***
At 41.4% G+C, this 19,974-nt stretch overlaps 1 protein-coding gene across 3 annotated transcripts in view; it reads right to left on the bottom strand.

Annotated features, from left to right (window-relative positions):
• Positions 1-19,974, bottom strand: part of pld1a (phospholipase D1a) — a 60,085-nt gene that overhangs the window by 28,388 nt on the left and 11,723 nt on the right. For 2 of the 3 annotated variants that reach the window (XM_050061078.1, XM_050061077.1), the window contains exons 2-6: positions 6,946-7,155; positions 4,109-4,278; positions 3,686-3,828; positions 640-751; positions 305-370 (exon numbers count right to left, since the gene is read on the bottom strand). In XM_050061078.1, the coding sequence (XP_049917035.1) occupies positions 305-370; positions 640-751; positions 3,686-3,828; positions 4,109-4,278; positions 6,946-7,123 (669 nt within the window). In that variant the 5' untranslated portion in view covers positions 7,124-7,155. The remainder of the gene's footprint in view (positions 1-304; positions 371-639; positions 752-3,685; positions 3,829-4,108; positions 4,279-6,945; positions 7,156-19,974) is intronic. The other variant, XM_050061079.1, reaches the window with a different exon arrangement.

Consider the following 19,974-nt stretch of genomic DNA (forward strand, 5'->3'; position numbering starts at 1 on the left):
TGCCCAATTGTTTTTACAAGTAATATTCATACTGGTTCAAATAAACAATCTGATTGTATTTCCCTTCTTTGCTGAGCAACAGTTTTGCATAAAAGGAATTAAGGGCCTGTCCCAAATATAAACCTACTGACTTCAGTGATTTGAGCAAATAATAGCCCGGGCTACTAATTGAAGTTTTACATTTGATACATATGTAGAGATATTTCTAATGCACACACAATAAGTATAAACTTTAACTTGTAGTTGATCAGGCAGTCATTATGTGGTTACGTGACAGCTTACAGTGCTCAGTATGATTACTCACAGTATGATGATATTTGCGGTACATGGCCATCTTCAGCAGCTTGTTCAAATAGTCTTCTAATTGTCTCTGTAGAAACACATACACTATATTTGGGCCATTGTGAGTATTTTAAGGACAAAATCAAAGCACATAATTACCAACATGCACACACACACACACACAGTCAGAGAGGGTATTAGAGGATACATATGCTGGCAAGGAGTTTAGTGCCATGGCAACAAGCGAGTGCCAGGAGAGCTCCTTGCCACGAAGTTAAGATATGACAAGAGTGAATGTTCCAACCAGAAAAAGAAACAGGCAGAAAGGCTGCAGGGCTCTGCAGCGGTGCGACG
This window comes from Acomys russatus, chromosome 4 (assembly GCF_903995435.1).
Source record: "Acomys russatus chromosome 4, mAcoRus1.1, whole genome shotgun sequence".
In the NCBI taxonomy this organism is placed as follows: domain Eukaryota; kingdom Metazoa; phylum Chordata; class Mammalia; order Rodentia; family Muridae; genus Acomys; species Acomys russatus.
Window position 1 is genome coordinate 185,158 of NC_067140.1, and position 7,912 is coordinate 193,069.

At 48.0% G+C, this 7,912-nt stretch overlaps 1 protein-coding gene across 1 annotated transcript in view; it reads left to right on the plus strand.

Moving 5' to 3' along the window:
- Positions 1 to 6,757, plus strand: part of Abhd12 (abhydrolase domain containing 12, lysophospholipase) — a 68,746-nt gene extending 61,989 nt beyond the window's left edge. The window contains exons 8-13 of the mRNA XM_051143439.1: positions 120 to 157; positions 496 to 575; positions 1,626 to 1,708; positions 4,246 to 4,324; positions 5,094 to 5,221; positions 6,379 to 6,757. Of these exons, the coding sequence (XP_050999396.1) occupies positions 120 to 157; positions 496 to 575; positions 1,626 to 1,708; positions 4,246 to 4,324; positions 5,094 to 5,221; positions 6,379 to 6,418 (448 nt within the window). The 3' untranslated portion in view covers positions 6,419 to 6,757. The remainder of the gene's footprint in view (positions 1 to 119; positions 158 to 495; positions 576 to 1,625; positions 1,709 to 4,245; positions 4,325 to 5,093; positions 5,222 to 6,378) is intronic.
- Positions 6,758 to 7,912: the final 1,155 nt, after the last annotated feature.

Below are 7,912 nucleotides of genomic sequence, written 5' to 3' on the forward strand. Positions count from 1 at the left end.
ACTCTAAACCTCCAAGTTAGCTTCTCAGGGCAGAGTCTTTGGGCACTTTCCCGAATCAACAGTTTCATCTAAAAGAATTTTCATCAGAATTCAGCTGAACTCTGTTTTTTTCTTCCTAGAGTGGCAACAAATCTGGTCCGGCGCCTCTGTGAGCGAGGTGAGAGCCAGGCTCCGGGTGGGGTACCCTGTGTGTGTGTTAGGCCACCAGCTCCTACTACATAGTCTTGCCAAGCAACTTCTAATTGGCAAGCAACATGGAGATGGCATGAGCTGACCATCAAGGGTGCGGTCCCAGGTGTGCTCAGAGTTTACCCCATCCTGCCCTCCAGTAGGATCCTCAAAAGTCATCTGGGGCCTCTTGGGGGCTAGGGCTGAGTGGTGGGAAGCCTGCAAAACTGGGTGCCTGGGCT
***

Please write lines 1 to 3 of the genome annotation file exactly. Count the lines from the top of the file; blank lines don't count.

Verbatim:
At 41.4% G+C, this 19,974-nt stretch overlaps 1 protein-coding gene across 3 annotated transcripts in view; it reads right to left on the bottom strand.

Annotated features, from left to right (window-relative positions):
• Positions 1-19,974, bottom strand: part of pld1a (phospholipase D1a) — a 60,085-nt gene that overhangs the window by 28,388 nt on the left and 11,723 nt on the right. For 2 of the 3 annotated variants that reach the window (XM_050061078.1, XM_050061077.1), the window contains exons 2-6: positions 6,946-7,155; positions 4,109-4,278; positions 3,686-3,828; positions 640-751; positions 305-370 (exon numbers count right to left, since the gene is read on the bottom strand). In XM_050061078.1, the coding sequence (XP_049917035.1) occupies positions 305-370; positions 640-751; positions 3,686-3,828; positions 4,109-4,278; positions 6,946-7,123 (669 nt within the window). In that variant the 5' untranslated portion in view covers positions 7,124-7,155. The remainder of the gene's footprint in view (positions 1-304; positions 371-639; positions 752-3,685; positions 3,829-4,108; positions 4,279-6,945; positions 7,156-19,974) is intronic. The other variant, XM_050061079.1, reaches the window with a different exon arrangement.